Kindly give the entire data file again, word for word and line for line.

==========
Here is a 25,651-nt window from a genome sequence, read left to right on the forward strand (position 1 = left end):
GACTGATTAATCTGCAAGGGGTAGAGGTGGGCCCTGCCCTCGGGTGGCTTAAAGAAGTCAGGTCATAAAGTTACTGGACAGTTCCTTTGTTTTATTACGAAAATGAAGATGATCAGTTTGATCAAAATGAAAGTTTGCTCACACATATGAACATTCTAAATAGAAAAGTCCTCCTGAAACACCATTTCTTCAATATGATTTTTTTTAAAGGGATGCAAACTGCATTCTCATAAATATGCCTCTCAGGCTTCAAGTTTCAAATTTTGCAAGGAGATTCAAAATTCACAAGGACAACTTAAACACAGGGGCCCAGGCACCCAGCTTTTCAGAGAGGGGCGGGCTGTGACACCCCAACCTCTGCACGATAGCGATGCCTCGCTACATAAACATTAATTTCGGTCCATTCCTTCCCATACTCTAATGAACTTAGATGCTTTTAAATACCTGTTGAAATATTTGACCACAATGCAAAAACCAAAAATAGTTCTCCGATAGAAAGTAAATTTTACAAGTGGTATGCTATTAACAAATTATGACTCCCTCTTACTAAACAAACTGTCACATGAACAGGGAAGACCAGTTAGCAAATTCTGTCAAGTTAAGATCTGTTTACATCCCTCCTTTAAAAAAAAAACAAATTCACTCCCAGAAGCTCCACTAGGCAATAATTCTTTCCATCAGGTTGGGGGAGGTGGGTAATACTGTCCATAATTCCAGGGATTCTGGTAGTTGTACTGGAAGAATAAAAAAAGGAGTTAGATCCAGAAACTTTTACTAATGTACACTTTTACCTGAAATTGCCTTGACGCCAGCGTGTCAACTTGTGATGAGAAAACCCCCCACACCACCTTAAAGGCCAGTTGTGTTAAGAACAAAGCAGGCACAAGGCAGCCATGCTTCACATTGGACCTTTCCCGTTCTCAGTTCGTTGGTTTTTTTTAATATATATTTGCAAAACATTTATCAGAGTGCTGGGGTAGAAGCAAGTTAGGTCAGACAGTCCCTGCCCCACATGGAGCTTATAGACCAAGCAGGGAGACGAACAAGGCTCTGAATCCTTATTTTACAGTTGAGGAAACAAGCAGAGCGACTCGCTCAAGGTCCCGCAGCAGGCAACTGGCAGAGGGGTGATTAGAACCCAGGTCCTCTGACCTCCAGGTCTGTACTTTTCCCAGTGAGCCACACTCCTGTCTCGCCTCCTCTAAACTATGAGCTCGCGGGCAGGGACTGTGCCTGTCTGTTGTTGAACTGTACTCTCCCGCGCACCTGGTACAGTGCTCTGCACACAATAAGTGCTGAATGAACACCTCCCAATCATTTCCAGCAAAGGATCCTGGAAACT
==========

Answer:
Here is a 25,651-nt window from a genome sequence, read left to right on the forward strand (position 1 = left end):
GACTGATTAATCTGCAAGGGGTAGAGGTGGGCCCTGCCCTCGGGTGGCTTAAAGAAGTCAGGTCATAAAGTTACTGGACAGTTCCTTTGTTTTATTACGAAAATGAAGATGATCAGTTTGATCAAAATGAAAGTTTGCTCACACATATGAACATTCTAAATAGAAAAGTCCTCCTGAAACACCATTTCTTCAATATGATTTTTTTTAAAGGGATGCAAACTGCATTCTCATAAATATGCCTCTCAGGCTTCAAGTTTCAAATTTTGCAAGGAGATTCAAAATTCACAAGGACAACTTAAACACAGGGGCCCAGGCACCCAGCTTTTCAGAGAGGGGCGGGCTGTGACACCCCAACCTCTGCACGATAGCGATGCCTCGCTACATAAACATTAATTTCGGTCCATTCCTTCCCATACTCTAATGAACTTAGATGCTTTTAAATACCTGTTGAAATATTTGACCACAATGCAAAAACCAAAAATAGTTCTCCGATAGAAAGTAAATTTTACAAGTGGTATGCTATTAACAAATTATGACTCCCTCTTACTAAACAAACTGTCACATGAACAGGGAAGACCAGTTAGCAAATTCTGTCAAGTTAAGATCTGTTTACATCCCTCCTTTAAAAAAAAAACAAATTCACTCCCAGAAGCTCCACTAGGCAATAATTCTTTCCATCAGGTTGGGGGAGGTGGGTAATACTGTCCATAATTCCAGGGATTCTGGTAGTTGTACTGGAAGAATAAAAAAAGGAGTTAGATCCAGAAACTTTTACTAATGTACACTTTTACCTGAAATTGCCTTGACGCCAGCGTGTCAACTTGTGATGAGAAAACCCCCCACACCACCTTAAAGGCCAGTTGTGTTAAGAACAAAGCAGGCACAAGGCAGCCATGCTTCACATTGGACCTTTCCCGTTCTCAGTTCGTTGGTTTTTTTTAATATATATTTGCAAAACATTTATCAGAGTGCTGGGGTAGAAGCAAGTTAGGTCAGACAGTCCCTGCCCCACATGGAGCTTATAGACCAAGCAGGGAGACGAACAAGGCTCTGAATCCTTATTTTACAGTTGAGGAAACAAGCAGAGCGACTCGCTCAAGGTCCCGCAGCAGGCAACTGGCAGAGGGGTGATTAGAACCCAGGTCCTCTGACCTCCAGGTCTGTACTTTTCCCAGTGAGCCACACTCCTGTCTCGCCTCCTCTAAACTATGAGCTCGCGGGCAGGGACTGTGCCTGTCTGTTGTTGAACTGTACTCTCCCGCGCACCTGGTACAGTGCTCTGCACACAATAAGTGCTGAATGAACACCTCCCAATCATTTCCAGCAAAGGATCCTGGAAACT